I don’t want to call Ryan Oakley’s 2012 Aurora nominee A Clockwork Orange 2.0. There are so many other ways to describe it: it’s raw and bloody; beautiful and horrific; staccato like a machine-gun; and as fresh as it is familiar. His homage to Burgess’ 1962 classic could hardly be more faithful, yet it stands alone, quintessentially a product of now, though with a degree of the timelessness which cemented that earlier novel as a classic.
Social reformers are probably as old as society itself. I’ve been reading Thomas More, who wrote his social satire, Utopia, early in the 16th century, only a few decades after Columbus’ famous voyage, and a few years after Amerigo Vespucci published on his travels to the New World.
Spinning off of these real-life current events, More imagined yet more hitherto unknown countries, especially the nation of Utopia. He used this imagined idyllic society to critique the Tudor England of his time. Later in his life he would lose his head after going head-to-head with Henry VIII over the tyrant’s break with the church.
(Swift’s satirical work more than two centuries later, Gulliver’s Travels, did much the same for his own contemporary politics, but was a bit more light-hearted, and had more to do with parliament and less with the monarchy.)
Today utopia is used as a general term referring to any fictional perfect society, and there has been somewhat of a literary tradition in imagining such societies, perhaps as lost tribes, alien races, or our own future. But just as important has been the literary tradition of dystopias, which have exactly the same purpose at heart.
Just as a utopian work contrasts the flaws in the writer’s society (if only implicitly) with an envisioned better one, the dystopian novel exaggerates the flaws and dangers in our society by imagining how much worse they might get. The most famous example would be Orwell’s 1984, imagining a totalitarian future England (and, in fact, the rest of the world is implied to be much the same). But there are many more.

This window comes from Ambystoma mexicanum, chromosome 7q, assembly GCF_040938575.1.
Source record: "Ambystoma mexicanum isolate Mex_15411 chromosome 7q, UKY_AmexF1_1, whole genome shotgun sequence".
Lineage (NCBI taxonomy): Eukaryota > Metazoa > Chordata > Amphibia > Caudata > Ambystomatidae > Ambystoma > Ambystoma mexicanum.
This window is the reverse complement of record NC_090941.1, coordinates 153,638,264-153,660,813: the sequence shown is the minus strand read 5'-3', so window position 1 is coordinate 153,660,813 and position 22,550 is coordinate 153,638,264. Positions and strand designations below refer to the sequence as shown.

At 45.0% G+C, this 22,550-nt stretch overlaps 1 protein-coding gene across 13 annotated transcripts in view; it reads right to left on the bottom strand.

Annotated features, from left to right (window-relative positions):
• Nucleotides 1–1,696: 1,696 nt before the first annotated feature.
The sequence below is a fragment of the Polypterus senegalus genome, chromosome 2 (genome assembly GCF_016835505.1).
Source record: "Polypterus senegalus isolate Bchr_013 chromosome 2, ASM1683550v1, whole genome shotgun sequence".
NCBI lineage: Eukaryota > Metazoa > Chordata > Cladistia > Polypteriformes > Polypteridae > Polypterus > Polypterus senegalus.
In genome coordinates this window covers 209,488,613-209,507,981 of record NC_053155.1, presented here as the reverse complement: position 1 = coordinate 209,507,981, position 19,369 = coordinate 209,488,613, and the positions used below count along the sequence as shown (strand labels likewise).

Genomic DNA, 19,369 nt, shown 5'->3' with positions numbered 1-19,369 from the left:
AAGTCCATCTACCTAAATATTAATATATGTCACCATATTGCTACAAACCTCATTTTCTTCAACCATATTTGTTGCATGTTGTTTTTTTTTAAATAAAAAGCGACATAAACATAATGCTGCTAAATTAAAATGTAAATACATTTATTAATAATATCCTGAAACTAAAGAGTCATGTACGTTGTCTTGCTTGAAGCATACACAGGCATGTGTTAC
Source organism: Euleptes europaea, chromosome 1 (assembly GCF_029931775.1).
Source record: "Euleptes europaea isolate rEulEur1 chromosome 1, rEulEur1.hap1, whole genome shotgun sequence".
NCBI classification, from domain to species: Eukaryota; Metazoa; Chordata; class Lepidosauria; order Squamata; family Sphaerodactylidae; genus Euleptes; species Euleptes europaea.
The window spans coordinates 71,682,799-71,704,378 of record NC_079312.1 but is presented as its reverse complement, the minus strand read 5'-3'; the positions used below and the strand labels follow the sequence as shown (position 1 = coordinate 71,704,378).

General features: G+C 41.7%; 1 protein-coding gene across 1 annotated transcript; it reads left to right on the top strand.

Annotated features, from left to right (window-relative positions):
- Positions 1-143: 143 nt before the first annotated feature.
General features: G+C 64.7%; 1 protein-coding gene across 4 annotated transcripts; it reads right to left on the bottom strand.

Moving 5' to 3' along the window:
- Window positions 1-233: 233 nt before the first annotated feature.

Post-acopalyptic works could be considered a major sub-genre of the dystopian novel, and there have been no shortage of them since knowledge of nuclear weapons become public in 1945, though not every imagined apocalypse is a nuclear one, and not every dystopian novel takes place after armageddon. In many, the world changes no slowly no one notices, and this can be just as scary.
More derived the name Utopia from a Greek root meaning “nowhere”. He may simply have been winking at the reader that his supposed real-life discussion of a little-known country is entirely imaginary, or he may have been suggesting that a truly perfect society could never exist.
Recommended dystopian works (novels, comics, film, gaming): 1984, Brave New World, A Clockwork Orange, The Handmaid’s Tale, Oryx and Crake, The Road; V for Vendetta; Soylent Green, Logan’s Run, The Road Warrior, Gattaca; The Mirror’s Edge.
I received a bit of happy news today. The Canadian publisher has agreed to send me an advance copy of Haruki Murakami’s newly translated, IQ84. It will be released in North America near the end of October. The title is a play on words, the q and nine being pronounced the same way in Japanese. The book is a tribute to Orwell’s famous dystopian novel, and it got me to thinking, I’ve never read Anthony Burgess’ variation on the same theme, so I thought I might pick up a copy. Here’s what I found:
There’s an explanation for this, and here it is. Presumably the algorithm jdmediabooks is using also happens to like nice, round numbers.